Insurance Coverage for Dog Bites

As a dog owner, one of your concerns should be insurance coverage regarding the pet. Renter’s and homeowner’s insurance policies usually include dog bite liability for the purchased coverage amount. For renter’s, this is usually around $100,000 liability and for homeowner’s, $300,000. If you, as the dog owner, have insurance coverage and the policy doesn’t cover all the damages, you’ll be liable for paying the rest.

Renter’s Insurance

If you’re renting a place, renter’s insurance will protect you against liability, loss, and theft in regards to your residence. The coverage will apply to your personal property and can help replace destroyed, damaged, or stolen items. Does renter’s insurance cover dog bites? This type of insurance will protect you if someone is injured within your apartment, which includes an animal attack. 

Dog bite incidents are usually covered in your insurance policy’s personal liability section. Don’t assume that renting a place automatically covers you, as most landlords won’t provide coverage for dog bites.

Homeowner’s Insurance

If your pet injured someone by biting them, and the victim is seeking to recover damages for what they’ve endured, your homeowner’s insurance policy will probably help you pay for it. Most of these policies include additional protections that help you compensate for damages caused by you or your dog. If you own a home, ask your insurance company about what their standard policy covers regarding pets.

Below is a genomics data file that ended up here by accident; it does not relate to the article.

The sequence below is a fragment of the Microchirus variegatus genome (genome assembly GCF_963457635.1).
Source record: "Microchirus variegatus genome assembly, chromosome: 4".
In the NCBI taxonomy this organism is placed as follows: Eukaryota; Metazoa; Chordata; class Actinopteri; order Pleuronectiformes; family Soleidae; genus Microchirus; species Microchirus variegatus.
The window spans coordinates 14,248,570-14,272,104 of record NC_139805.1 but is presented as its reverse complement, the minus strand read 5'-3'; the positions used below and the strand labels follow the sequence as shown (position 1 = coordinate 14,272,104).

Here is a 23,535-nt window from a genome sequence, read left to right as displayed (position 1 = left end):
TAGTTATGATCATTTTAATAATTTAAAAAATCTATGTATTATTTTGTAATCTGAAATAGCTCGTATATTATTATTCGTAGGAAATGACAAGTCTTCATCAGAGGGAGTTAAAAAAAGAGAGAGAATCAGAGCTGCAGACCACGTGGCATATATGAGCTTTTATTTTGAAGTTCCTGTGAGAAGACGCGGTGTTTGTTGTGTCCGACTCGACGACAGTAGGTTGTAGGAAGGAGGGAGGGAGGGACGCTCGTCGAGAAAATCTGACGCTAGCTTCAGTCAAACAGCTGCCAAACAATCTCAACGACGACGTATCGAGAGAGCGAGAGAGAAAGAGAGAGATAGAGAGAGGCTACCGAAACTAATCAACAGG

Does Dog Breed Matter?

In some states, insurers can refuse to provide coverage for specific dog breeds, such as Rottweilers or Pit Bulls. Fortunately, Arizona insurance providers don’t exclude coverage based on your dog’s breed. However, your dog might not be covered under your policy if they’ve bitten someone in the past. You might have to pay a higher premium (as either a renter or homeowner) to cover your pet if they would have otherwise been excluded from coverage.

Working with an Attorney for a Dog Bite Case in Arizona

A significant number of claims against renter’s or homeowner’s policies are about dog bite injuries. If you’ve been the victim of a bite, you may be incurring large medical bills as a result of the injury. The insurance company might offer you a settlement, which is tempting to take since it will ease your financial burden.

However, if you go with their initial offer, you will have to sign a document that waives your ability to get more compensation later. Even if you need extensive treatment in the future for the original wound, you won’t be able to get more money from the insurance company.

Your best bet is to hold off on talking with a claims adjustor unless you’ve already spoken with a personal injury attorney. They will help you determine the value of your dog bite case and whether or not the insurer’s settlement offer is fair.

Call our Personal Injury team at (480) 467-4392 to discuss your case today.